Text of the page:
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Treatment of seafood-processing wastewaters in mesophilic and thermophilic anaerobic filters

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Wastewaters from fish-canning industries have a high concentration of organic polluting substances (10–50 g chemical oxygen demand L−1 [COD]) and, in some cases, a high content of sea salts (Cl: 8–19 g L−1, Na+: 5–12 g L−1, SO2− 4: 0.6–2.7 g L−1). The presence of high sodium ion concentrations in wastewaters with high organic content traditionally is considered as a very negative factor for their anaerobic treatment. In fact, both the presence of Na+ and SO2− 4, transformed into H2S during the anaerobic degradation process, may cause toxicity and inhibition on the methanogenic process.

This work deals with the operation and treatment efficiency of two lab-scale mesophilic and thermophilic anaerobic filters (MAF and TAF, respectively). So that the adaptation of anaerobic sludge to high saline concentrations is attained, a prolonged start-up period of about nine months was necessary. After this, a stable operation and similar treatment efficiencies were reached, even when organic loading rate (OLR) as high as 9 kg COD m−3 d−1 (TAF) or 24 kg COD m−3 d−1 (MAF) were applied at chloride concentration of 13 g L−1. At these conditions, the COD removal reached 73% (TAF) and 64% (MAF), and the COD methanized reached 69% (TAF) and 66% (MAF). The sulphate in the influent was removed practically completely, leading to a H2S concentration in the biogas between 3–4%.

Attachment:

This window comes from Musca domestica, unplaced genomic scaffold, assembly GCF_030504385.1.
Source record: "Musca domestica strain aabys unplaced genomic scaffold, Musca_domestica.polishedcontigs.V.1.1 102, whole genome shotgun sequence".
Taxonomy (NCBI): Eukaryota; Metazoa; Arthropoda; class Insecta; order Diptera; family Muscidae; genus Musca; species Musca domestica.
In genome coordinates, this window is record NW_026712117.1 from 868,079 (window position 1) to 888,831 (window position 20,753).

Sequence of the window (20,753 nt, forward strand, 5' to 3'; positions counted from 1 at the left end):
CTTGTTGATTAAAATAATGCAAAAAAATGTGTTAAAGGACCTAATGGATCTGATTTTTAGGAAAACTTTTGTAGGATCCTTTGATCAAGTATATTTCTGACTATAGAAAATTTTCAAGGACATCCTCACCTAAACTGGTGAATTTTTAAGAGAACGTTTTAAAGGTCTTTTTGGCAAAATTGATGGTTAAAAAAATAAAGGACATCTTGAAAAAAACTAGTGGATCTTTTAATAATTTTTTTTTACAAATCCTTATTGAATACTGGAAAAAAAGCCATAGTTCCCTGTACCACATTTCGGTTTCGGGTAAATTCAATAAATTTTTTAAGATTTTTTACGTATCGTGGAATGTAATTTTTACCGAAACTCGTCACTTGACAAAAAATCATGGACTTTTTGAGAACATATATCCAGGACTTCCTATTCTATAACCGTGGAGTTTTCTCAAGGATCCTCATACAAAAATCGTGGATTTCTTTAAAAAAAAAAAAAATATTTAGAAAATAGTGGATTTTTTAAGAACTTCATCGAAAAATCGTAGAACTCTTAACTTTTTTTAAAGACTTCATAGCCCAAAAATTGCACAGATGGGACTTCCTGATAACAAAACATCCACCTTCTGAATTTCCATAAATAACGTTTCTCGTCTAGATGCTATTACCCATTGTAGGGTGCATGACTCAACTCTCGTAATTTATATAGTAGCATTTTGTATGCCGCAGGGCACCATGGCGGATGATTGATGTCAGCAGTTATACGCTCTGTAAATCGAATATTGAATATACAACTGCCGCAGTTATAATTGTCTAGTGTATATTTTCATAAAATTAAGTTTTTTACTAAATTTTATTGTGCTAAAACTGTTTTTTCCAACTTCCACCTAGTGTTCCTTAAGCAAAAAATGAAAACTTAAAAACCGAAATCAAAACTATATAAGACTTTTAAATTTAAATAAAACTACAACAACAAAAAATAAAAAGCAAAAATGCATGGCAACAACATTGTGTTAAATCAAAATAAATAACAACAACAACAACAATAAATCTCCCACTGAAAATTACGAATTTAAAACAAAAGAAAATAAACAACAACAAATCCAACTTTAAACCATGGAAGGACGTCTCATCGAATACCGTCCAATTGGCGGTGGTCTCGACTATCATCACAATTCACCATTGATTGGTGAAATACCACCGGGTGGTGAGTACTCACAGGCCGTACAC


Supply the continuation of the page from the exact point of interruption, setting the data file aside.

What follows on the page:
In spite of the lower specific activity of sludge from MAF (0.21 g COD g−1 volatile suspended solids [VSS] d−1) than from TAF (0.66), the MAF reached a higher OLR than TAF. This fact can be explained because of the higher retention of sludge into MAF (72 g VSS L−1) than TAF (10 g VSS L−1). Two practical conclusions may be derived from this work: the thermophilic operation needs the use of a packing material with a higher capacity to retain biomass and the mesophilic operation requires a more frequent detachment of biomass from the support in order to avoid clogging problems.
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Document Type: Research Article

Publication date: 1995-01-01

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  • Water Environment Research (WER) is published monthly, including an annual Literature Review. A subscription to WER includes access to the latest content back to 1992, as well as access to fast track articles. An individual subscription is valid for 12 months from month of purchase.

    Water Environment Research (WER) publishes peer-reviewed research papers, research notes, state-of-the-art and critical reviews on original, fundamental and applied research in all scientific and technical areas related to water quality, pollution control, and management. An annual Literature Review provides a review of published books and articles on water quality topics from the previous year.

    Published as: Sewage Works Journal, 1928 - 1949; Sewage and Industrial Wastes, 1950 - 1959; Journal Water Pollution Control Federation, 1959 - Oct 1989; Research Journal Water Pollution Control Federation, Nov 1989 - 1991; Water Environment Research, 1992 - present.
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